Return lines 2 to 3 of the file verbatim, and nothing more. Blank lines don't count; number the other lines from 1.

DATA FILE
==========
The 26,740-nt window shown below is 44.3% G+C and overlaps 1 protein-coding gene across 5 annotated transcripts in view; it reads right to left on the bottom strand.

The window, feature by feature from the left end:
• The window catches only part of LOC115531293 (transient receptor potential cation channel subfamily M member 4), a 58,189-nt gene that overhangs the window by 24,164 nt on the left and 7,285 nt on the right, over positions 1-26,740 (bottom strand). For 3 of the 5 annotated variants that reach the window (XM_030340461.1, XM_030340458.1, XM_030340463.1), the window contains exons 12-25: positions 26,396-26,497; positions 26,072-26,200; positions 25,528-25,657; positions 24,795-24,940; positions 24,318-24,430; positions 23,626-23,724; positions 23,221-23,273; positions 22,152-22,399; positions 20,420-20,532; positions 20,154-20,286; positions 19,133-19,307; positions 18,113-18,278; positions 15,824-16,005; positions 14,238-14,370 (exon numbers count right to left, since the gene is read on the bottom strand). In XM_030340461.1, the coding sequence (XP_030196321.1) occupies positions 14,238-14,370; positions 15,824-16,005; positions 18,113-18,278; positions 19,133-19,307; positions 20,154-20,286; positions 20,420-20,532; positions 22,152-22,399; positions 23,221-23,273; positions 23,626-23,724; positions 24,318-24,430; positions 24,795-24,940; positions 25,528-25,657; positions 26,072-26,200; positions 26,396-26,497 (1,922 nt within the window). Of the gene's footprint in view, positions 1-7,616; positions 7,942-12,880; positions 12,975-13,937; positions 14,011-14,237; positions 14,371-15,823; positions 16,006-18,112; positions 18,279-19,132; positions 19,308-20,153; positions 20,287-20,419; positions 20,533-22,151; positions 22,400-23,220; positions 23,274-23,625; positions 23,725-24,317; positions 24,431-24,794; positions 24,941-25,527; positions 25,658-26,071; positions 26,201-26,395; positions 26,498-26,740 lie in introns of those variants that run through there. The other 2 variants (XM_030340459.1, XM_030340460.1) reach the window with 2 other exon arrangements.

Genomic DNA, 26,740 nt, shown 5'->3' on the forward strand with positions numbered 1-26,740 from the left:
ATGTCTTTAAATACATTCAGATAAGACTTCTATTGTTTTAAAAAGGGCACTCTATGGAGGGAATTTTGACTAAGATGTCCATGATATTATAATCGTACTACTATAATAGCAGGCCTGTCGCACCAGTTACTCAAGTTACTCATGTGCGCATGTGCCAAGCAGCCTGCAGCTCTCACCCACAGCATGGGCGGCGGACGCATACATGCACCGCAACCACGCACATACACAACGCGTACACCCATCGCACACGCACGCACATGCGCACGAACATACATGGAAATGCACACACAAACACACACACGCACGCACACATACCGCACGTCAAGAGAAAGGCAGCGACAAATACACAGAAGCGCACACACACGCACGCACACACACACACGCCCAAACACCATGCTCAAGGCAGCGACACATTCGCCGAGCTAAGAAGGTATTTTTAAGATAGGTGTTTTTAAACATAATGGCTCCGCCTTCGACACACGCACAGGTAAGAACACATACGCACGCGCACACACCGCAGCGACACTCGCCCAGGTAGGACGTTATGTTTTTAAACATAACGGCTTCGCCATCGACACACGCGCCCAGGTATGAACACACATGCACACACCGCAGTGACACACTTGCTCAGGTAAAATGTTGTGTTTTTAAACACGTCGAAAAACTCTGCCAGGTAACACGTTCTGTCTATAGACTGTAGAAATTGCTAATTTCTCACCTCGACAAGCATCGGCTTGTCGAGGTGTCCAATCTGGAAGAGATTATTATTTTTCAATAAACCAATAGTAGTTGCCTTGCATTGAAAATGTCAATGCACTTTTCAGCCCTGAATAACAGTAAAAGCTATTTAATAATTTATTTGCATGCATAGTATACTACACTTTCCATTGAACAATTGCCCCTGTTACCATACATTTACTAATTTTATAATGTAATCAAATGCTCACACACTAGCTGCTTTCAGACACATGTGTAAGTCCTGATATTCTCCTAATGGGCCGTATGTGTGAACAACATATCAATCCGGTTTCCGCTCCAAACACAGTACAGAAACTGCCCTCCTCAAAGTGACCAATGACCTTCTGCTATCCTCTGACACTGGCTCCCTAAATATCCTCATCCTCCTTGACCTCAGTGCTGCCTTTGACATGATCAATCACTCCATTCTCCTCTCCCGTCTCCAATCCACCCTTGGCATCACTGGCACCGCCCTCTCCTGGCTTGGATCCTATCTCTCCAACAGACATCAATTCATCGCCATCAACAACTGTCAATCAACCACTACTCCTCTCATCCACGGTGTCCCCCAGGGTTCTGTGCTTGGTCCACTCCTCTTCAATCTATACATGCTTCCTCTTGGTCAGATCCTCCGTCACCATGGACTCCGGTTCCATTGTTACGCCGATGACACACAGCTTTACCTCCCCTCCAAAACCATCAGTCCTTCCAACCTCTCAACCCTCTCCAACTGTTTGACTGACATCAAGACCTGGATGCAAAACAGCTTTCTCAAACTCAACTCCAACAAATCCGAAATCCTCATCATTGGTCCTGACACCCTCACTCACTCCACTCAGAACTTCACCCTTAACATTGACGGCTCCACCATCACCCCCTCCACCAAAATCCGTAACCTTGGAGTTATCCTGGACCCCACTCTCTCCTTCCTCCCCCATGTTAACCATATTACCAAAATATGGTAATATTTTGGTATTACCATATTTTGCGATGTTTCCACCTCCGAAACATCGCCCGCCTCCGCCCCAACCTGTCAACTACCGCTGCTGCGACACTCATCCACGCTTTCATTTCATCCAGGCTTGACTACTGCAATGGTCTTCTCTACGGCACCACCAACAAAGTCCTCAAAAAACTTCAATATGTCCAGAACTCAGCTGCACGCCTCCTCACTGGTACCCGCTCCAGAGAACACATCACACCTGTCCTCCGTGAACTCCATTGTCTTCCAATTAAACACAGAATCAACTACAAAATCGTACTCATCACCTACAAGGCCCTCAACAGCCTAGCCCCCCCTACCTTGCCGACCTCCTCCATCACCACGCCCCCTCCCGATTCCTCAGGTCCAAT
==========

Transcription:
The window, feature by feature from the left end:
• The window catches only part of LOC115531293 (transient receptor potential cation channel subfamily M member 4), a 58,189-nt gene that overhangs the window by 24,164 nt on the left and 7,285 nt on the right, over positions 1-26,740 (bottom strand). For 3 of the 5 annotated variants that reach the window (XM_030340461.1, XM_030340458.1, XM_030340463.1), the window contains exons 12-25: positions 26,396-26,497; positions 26,072-26,200; positions 25,528-25,657; positions 24,795-24,940; positions 24,318-24,430; positions 23,626-23,724; positions 23,221-23,273; positions 22,152-22,399; positions 20,420-20,532; positions 20,154-20,286; positions 19,133-19,307; positions 18,113-18,278; positions 15,824-16,005; positions 14,238-14,370 (exon numbers count right to left, since the gene is read on the bottom strand). In XM_030340461.1, the coding sequence (XP_030196321.1) occupies positions 14,238-14,370; positions 15,824-16,005; positions 18,113-18,278; positions 19,133-19,307; positions 20,154-20,286; positions 20,420-20,532; positions 22,152-22,399; positions 23,221-23,273; positions 23,626-23,724; positions 24,318-24,430; positions 24,795-24,940; positions 25,528-25,657; positions 26,072-26,200; positions 26,396-26,497 (1,922 nt within the window). Of the gene's footprint in view, positions 1-7,616; positions 7,942-12,880; positions 12,975-13,937; positions 14,011-14,237; positions 14,371-15,823; positions 16,006-18,112; positions 18,279-19,132; positions 19,308-20,153; positions 20,287-20,419; positions 20,533-22,151; positions 22,400-23,220; positions 23,274-23,625; positions 23,725-24,317; positions 24,431-24,794; positions 24,941-25,527; positions 25,658-26,071; positions 26,201-26,395; positions 26,498-26,740 lie in introns of those variants that run through there. The other 2 variants (XM_030340459.1, XM_030340460.1) reach the window with 2 other exon arrangements.